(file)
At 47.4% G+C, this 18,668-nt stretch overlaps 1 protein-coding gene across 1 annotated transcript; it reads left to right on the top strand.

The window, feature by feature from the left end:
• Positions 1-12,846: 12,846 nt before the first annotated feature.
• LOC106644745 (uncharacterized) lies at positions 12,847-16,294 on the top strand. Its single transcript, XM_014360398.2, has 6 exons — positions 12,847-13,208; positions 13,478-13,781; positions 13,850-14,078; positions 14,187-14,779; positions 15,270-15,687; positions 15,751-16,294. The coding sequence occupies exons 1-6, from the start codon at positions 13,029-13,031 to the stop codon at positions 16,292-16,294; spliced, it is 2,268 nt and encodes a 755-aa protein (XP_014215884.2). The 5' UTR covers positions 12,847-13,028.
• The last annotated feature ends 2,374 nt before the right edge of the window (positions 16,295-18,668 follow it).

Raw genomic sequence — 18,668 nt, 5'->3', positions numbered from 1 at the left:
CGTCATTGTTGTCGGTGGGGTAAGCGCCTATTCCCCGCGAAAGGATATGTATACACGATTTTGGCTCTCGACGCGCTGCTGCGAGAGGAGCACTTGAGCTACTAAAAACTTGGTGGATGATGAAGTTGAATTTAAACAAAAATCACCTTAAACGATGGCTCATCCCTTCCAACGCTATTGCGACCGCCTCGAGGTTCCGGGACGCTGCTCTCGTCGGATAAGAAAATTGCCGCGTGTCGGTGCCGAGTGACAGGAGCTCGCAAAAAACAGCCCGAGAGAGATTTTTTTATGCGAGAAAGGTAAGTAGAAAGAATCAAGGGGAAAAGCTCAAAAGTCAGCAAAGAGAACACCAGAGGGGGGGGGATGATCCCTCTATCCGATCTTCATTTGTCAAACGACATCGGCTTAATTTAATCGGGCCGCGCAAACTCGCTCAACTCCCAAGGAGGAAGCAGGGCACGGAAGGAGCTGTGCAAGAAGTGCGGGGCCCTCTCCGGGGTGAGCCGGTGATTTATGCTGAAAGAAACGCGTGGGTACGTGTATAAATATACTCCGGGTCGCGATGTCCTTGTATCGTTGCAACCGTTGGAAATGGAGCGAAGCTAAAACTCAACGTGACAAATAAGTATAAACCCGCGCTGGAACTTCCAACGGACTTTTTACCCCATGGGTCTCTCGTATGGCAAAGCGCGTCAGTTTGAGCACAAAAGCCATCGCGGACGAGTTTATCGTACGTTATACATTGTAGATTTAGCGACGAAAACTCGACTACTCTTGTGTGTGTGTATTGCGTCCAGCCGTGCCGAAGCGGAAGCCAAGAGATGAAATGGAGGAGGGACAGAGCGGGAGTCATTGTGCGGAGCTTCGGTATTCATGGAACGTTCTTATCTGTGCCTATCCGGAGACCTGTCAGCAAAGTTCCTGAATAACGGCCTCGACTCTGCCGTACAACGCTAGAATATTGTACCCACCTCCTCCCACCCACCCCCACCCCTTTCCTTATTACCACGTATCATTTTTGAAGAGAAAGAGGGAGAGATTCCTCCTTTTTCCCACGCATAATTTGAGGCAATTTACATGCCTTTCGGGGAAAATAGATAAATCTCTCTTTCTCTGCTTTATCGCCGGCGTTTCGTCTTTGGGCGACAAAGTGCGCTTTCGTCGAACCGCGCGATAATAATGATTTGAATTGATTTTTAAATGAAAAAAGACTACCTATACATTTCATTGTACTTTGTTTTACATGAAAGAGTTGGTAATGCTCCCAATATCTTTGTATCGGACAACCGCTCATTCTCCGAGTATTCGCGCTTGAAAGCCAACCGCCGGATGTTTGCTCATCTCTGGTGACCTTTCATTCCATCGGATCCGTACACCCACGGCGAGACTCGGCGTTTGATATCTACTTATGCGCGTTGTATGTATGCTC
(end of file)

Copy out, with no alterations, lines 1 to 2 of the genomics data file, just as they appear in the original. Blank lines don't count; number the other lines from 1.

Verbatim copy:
At 47.4% G+C, this 18,668-nt stretch overlaps 1 protein-coding gene across 1 annotated transcript; it reads left to right on the top strand.

The window, feature by feature from the left end: